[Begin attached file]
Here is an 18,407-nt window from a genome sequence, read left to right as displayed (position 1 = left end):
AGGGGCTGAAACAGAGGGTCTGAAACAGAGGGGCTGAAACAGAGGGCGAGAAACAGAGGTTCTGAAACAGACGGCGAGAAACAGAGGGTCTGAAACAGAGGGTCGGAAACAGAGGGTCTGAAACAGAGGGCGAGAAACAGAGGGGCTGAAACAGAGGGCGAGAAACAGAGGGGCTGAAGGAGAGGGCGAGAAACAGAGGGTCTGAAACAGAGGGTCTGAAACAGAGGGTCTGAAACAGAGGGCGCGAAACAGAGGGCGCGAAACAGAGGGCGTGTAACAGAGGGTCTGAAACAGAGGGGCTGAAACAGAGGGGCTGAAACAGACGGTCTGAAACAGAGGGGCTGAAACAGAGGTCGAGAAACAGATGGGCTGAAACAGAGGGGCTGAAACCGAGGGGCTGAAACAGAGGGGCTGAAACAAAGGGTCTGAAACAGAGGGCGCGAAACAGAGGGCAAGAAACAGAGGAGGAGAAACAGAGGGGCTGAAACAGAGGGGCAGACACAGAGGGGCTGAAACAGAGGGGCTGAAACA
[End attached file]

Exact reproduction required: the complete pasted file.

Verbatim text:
Here is an 18,407-nt window from a genome sequence, read left to right as displayed (position 1 = left end):
AGGGGCTGAAACAGAGGGTCTGAAACAGAGGGGCTGAAACAGAGGGCGAGAAACAGAGGTTCTGAAACAGACGGCGAGAAACAGAGGGTCTGAAACAGAGGGTCGGAAACAGAGGGTCTGAAACAGAGGGCGAGAAACAGAGGGGCTGAAACAGAGGGCGAGAAACAGAGGGGCTGAAGGAGAGGGCGAGAAACAGAGGGTCTGAAACAGAGGGTCTGAAACAGAGGGTCTGAAACAGAGGGCGCGAAACAGAGGGCGCGAAACAGAGGGCGTGTAACAGAGGGTCTGAAACAGAGGGGCTGAAACAGAGGGGCTGAAACAGACGGTCTGAAACAGAGGGGCTGAAACAGAGGTCGAGAAACAGATGGGCTGAAACAGAGGGGCTGAAACCGAGGGGCTGAAACAGAGGGGCTGAAACAAAGGGTCTGAAACAGAGGGCGCGAAACAGAGGGCAAGAAACAGAGGAGGAGAAACAGAGGGGCTGAAACAGAGGGGCAGACACAGAGGGGCTGAAACAGAGGGGCTGAAACA